The Seventeenth Book I've Read This Year.

Books One of those books which is so readable there's a loss when it inevitably ends, especially since, having been published in 1982, it unavoidably misses out on covering another forty-years of history. More than simply the theatrical history of what appeared on stage, Sally Beauman's RSC: A History in Ten Decades instead investigates the origins of the RSC, from its original scrappy week long annual event to commemorate Shakespeare (which for years didn't even mount a production), through the building of its various venues, its many directors, the financial wrangling between the board of directors and then the arts council, the rivalry with the National Theatre and how its on stage fortunes have been dictated by critical and academic tastes.

Despite her own association with the company (at time of writing she'd been married to one of its key actors Alan Howard for ten years), Beauman is unafraid to editorialise on the shortcomings of its key players, the text is incredibly gossipy, and the architecture of the auditoriums.  At its peak, the RSC was running six or seven different performance spaces between Stratford and London with numerous seasons of plays and transfers and if nothing else, the book has helped me to understand the provenance of the various programmes I've been collecting lately.  The moment when the book stops, just on the eve of The Barbican opening feels like an extremely exciting time as the company's reputation had reached one of its many zeniths.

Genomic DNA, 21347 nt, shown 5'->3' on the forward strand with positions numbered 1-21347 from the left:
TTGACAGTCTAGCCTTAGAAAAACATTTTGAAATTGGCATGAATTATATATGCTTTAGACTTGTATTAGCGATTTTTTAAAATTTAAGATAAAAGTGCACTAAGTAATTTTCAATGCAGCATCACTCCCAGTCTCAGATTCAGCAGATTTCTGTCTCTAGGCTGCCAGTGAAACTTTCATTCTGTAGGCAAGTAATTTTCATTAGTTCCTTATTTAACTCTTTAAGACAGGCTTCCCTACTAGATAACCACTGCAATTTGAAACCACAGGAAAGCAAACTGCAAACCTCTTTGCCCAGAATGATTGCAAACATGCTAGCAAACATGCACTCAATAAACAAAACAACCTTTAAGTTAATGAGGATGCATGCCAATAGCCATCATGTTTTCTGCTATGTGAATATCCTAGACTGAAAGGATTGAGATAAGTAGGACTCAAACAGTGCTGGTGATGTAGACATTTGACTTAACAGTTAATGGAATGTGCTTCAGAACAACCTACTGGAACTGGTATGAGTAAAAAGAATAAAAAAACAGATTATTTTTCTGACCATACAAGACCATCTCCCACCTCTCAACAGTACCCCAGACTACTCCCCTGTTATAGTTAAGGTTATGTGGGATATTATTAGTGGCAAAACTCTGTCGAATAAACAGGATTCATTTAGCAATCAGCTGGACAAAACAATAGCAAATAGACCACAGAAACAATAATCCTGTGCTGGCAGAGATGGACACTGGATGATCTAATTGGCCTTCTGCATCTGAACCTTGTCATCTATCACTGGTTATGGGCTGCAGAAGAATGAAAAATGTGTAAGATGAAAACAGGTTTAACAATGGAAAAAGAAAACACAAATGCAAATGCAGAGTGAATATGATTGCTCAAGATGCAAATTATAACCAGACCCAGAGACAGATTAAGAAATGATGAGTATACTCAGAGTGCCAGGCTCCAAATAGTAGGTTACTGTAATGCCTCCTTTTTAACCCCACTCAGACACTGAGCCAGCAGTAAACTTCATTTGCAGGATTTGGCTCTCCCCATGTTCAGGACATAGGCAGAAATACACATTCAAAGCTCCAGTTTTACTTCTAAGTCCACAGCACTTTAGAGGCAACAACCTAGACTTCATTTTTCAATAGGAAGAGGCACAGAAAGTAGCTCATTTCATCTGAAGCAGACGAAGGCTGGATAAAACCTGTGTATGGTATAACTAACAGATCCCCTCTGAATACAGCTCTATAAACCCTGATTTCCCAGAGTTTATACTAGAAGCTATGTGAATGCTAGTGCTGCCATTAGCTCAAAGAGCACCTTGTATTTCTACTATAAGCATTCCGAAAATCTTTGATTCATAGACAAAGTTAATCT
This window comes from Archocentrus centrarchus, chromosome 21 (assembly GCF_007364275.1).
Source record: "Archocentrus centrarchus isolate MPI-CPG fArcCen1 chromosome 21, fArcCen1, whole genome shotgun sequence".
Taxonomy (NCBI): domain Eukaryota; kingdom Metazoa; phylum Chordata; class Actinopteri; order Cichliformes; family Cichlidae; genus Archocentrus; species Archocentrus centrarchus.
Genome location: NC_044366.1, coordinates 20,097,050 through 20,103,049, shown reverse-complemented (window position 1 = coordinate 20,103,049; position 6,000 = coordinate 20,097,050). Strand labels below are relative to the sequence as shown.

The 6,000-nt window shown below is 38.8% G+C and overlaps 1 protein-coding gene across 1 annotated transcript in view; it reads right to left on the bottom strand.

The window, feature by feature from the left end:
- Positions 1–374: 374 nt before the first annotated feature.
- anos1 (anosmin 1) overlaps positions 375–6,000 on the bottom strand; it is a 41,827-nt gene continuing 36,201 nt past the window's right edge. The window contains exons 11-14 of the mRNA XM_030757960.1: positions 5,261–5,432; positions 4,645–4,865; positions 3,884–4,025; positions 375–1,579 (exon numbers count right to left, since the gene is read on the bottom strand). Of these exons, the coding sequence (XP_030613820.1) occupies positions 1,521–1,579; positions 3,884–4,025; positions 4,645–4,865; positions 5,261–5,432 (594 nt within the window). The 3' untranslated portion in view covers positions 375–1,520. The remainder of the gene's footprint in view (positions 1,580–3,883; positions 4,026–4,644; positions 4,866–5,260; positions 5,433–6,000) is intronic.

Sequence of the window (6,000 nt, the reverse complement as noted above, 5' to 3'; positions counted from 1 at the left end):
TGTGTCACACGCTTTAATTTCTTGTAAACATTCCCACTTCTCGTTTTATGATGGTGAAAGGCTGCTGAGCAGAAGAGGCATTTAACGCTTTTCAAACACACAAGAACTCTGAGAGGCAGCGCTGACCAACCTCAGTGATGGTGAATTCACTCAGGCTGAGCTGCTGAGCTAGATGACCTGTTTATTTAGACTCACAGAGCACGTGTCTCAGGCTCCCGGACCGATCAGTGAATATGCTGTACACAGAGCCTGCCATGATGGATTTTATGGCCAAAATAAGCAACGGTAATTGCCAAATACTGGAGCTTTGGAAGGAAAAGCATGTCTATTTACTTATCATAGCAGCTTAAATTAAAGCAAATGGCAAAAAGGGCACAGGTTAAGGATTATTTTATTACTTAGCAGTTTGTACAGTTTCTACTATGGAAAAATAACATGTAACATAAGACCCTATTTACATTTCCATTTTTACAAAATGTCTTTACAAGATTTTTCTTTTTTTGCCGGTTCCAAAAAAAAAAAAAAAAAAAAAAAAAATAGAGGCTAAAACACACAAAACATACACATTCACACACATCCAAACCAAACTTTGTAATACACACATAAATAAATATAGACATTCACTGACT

You can smell the spaces and rehearsal rooms.  When Trevor Nunn succeeded Peter Hall, he wanted to create a more professional almost monastic atmosphere and to that end replaced the stage cloth, the large sheet in the rehearsal room which represented the acting space.  Over the years it had become incredibly dirty and so it was ripped out and replaced with a brand new, bright white fabric and the rule was that it had to remain that way, whatever the cost, smoking, food, drink and shoes banned from the space and it remained that way through all of his rehearsals.  Then John Barton took over to rehearse his Twelfth Night and when Nunn returned afterward the sheet was as dirty and filled with cigarette burns as its predecessor.  He realised that some things couldn't be changed.